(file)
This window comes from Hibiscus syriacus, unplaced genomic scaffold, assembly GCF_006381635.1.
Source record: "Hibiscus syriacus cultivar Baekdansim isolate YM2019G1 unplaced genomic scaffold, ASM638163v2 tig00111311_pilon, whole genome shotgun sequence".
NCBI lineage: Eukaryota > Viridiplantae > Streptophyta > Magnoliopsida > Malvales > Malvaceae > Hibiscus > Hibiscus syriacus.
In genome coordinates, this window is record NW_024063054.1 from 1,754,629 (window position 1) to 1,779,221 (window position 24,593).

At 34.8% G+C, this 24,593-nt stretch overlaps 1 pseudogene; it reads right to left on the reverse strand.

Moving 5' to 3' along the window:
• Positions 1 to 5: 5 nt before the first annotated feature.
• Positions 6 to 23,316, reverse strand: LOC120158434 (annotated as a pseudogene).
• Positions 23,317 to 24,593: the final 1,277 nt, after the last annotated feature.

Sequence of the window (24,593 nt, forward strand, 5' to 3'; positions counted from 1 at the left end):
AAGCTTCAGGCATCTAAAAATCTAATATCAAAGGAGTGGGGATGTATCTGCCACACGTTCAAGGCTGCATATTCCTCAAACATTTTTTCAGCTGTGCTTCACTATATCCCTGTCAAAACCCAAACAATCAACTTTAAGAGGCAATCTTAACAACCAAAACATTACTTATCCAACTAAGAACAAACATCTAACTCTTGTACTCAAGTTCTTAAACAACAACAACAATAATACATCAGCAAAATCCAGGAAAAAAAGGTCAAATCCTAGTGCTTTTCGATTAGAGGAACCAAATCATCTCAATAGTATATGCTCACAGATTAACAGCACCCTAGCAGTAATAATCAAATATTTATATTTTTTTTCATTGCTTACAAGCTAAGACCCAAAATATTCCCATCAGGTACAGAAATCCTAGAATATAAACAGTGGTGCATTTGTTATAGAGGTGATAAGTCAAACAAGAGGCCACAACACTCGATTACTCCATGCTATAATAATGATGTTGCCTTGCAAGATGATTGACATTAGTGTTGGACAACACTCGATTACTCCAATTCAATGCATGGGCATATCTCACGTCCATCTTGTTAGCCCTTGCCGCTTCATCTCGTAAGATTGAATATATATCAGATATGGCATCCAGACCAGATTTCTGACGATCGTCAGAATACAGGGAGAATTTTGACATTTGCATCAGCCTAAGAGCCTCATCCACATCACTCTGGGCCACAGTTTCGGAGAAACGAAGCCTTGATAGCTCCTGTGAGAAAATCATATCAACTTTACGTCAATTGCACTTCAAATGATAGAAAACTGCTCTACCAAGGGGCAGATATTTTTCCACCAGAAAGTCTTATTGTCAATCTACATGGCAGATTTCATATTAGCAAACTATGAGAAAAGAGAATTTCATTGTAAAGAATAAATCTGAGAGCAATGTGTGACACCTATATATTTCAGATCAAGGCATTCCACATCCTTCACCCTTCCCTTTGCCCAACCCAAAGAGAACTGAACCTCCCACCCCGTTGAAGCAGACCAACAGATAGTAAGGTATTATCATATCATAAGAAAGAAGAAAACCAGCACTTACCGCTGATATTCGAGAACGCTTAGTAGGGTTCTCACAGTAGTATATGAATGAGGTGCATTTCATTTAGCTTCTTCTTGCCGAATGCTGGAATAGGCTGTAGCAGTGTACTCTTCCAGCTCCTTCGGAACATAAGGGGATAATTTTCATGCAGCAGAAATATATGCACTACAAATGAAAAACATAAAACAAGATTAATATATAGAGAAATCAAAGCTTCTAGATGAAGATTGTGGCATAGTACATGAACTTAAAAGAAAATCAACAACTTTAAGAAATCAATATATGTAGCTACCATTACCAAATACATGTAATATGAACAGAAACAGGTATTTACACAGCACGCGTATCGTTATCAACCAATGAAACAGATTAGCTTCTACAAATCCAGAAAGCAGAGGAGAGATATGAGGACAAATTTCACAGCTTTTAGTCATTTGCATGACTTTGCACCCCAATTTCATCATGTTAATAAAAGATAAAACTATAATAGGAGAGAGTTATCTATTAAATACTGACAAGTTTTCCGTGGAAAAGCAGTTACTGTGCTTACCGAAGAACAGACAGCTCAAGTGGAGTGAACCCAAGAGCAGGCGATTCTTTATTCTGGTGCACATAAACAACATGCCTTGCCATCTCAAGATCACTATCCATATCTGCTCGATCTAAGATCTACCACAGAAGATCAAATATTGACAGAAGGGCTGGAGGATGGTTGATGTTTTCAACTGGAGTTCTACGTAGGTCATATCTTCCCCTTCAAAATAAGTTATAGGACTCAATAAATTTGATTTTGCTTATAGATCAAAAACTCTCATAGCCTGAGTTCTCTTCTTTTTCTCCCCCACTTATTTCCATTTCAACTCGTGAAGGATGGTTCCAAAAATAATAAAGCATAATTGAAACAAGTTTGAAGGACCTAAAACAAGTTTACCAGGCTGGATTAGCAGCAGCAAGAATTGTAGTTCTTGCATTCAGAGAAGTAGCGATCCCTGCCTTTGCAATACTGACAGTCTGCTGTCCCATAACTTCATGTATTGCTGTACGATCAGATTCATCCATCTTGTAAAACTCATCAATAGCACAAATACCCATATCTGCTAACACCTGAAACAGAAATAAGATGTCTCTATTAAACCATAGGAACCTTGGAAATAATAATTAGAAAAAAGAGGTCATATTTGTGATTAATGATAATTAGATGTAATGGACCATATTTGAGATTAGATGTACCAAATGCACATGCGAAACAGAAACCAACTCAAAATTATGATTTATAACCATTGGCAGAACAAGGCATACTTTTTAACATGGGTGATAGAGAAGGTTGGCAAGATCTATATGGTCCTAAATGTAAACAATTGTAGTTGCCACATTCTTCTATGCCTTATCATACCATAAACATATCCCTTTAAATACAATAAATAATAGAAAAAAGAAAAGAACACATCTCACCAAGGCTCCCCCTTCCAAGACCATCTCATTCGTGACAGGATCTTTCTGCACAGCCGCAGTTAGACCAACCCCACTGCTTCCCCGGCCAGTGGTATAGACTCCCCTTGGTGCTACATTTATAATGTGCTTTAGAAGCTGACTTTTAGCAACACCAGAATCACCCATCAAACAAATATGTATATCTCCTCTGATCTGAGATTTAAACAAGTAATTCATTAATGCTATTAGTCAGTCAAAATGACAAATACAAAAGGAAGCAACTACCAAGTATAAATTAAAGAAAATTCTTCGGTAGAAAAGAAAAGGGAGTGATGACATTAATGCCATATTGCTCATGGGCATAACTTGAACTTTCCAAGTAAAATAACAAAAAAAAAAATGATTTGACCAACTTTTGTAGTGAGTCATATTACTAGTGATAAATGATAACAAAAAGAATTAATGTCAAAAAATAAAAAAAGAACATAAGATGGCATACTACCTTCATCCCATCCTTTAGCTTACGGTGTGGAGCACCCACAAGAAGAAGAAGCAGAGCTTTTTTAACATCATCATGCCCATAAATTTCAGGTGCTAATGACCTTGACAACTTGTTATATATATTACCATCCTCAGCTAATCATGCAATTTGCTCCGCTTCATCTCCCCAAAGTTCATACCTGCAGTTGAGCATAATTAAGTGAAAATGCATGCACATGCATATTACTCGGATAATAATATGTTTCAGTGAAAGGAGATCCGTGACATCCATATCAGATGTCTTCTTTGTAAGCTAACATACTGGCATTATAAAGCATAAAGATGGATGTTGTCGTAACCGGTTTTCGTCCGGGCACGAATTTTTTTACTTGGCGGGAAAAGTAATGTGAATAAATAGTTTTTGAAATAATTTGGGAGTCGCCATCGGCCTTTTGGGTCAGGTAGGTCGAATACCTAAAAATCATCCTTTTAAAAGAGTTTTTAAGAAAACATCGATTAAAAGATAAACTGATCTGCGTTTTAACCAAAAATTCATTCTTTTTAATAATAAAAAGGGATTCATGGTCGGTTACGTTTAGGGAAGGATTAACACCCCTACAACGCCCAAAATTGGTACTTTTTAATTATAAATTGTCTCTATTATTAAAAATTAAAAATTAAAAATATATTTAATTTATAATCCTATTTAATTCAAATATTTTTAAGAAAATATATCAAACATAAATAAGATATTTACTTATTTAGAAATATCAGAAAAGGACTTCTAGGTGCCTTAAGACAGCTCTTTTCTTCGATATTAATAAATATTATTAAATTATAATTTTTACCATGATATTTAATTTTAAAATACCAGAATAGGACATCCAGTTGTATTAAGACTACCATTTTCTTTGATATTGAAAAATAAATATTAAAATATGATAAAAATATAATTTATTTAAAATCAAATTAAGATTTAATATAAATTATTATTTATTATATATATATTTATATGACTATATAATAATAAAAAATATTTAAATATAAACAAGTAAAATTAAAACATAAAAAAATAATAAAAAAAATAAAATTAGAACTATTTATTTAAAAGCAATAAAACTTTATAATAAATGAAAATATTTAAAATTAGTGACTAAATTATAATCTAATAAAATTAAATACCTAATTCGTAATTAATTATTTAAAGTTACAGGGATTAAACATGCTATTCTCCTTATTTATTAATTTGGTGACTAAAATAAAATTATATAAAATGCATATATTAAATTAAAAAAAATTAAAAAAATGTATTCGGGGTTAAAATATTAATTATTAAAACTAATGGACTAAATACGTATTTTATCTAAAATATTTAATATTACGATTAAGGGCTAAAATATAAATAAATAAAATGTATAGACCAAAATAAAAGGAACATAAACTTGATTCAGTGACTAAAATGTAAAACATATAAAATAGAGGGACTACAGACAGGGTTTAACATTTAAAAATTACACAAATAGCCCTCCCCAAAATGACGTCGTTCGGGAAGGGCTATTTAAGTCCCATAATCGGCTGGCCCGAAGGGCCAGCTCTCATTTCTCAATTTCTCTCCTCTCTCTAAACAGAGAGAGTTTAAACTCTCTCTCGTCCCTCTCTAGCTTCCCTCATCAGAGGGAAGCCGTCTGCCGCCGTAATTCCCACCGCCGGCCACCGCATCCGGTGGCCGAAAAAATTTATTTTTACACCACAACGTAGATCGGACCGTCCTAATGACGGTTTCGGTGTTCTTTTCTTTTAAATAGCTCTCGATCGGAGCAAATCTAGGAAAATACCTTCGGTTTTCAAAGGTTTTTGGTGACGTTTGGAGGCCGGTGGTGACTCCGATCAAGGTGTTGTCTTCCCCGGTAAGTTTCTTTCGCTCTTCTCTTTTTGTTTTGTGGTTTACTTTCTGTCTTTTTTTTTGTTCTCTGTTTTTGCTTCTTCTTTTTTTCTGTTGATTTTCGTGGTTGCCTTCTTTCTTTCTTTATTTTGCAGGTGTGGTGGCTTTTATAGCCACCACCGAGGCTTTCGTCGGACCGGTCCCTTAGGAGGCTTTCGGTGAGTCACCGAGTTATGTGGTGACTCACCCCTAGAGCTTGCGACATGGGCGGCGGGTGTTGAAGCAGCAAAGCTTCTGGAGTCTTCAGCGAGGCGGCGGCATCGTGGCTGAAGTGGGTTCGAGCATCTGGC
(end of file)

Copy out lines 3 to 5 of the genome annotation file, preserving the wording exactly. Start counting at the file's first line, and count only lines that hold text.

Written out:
NCBI lineage: Eukaryota > Viridiplantae > Streptophyta > Magnoliopsida > Malvales > Malvaceae > Hibiscus > Hibiscus syriacus.
In genome coordinates, this window is record NW_024063054.1 from 1,754,629 (window position 1) to 1,779,221 (window position 24,593).

At 34.8% G+C, this 24,593-nt stretch overlaps 1 pseudogene; it reads right to left on the reverse strand.